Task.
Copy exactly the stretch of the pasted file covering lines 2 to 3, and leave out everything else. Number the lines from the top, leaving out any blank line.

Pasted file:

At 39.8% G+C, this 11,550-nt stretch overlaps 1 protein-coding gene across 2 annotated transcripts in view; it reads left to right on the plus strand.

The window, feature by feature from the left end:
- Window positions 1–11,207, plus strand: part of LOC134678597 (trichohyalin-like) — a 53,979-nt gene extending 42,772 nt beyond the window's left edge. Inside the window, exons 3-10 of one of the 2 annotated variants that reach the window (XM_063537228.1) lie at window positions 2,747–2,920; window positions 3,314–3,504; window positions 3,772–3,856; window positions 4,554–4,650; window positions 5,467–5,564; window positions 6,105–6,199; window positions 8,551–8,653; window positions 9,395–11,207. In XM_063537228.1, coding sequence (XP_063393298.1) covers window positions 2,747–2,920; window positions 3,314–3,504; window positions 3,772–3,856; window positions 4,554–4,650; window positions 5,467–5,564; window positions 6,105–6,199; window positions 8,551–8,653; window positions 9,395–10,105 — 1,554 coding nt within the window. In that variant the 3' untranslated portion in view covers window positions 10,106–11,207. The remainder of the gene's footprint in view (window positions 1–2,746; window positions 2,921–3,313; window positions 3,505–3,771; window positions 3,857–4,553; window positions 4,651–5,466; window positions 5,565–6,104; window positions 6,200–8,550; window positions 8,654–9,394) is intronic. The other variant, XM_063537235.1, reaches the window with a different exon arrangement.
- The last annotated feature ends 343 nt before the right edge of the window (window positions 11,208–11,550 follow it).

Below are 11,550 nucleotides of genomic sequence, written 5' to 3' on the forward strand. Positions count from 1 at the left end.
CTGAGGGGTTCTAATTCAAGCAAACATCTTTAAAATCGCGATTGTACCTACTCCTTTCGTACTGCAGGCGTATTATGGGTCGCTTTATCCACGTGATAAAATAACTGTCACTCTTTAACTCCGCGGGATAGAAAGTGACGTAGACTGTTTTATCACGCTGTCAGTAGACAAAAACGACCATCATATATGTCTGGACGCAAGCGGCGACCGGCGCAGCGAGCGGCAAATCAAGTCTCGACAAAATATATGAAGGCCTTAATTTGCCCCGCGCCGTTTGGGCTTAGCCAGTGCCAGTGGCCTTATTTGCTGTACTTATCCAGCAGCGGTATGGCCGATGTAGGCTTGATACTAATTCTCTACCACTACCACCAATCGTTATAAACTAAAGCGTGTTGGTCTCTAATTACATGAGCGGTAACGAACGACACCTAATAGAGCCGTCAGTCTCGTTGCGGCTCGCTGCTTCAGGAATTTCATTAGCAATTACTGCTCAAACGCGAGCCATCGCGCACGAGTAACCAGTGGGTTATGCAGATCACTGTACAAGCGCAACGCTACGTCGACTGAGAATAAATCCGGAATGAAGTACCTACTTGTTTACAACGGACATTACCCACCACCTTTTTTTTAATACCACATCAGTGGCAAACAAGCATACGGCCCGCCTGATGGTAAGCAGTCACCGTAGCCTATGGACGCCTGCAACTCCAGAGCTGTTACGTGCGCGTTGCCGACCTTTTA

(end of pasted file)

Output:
The window, feature by feature from the left end:
- Window positions 1–11,207, plus strand: part of LOC134678597 (trichohyalin-like) — a 53,979-nt gene extending 42,772 nt beyond the window's left edge. Inside the window, exons 3-10 of one of the 2 annotated variants that reach the window (XM_063537228.1) lie at window positions 2,747–2,920; window positions 3,314–3,504; window positions 3,772–3,856; window positions 4,554–4,650; window positions 5,467–5,564; window positions 6,105–6,199; window positions 8,551–8,653; window positions 9,395–11,207. In XM_063537228.1, coding sequence (XP_063393298.1) covers window positions 2,747–2,920; window positions 3,314–3,504; window positions 3,772–3,856; window positions 4,554–4,650; window positions 5,467–5,564; window positions 6,105–6,199; window positions 8,551–8,653; window positions 9,395–10,105 — 1,554 coding nt within the window. In that variant the 3' untranslated portion in view covers window positions 10,106–11,207. The remainder of the gene's footprint in view (window positions 1–2,746; window positions 2,921–3,313; window positions 3,505–3,771; window positions 3,857–4,553; window positions 4,651–5,466; window positions 5,565–6,104; window positions 6,200–8,550; window positions 8,654–9,394) is intronic. The other variant, XM_063537235.1, reaches the window with a different exon arrangement.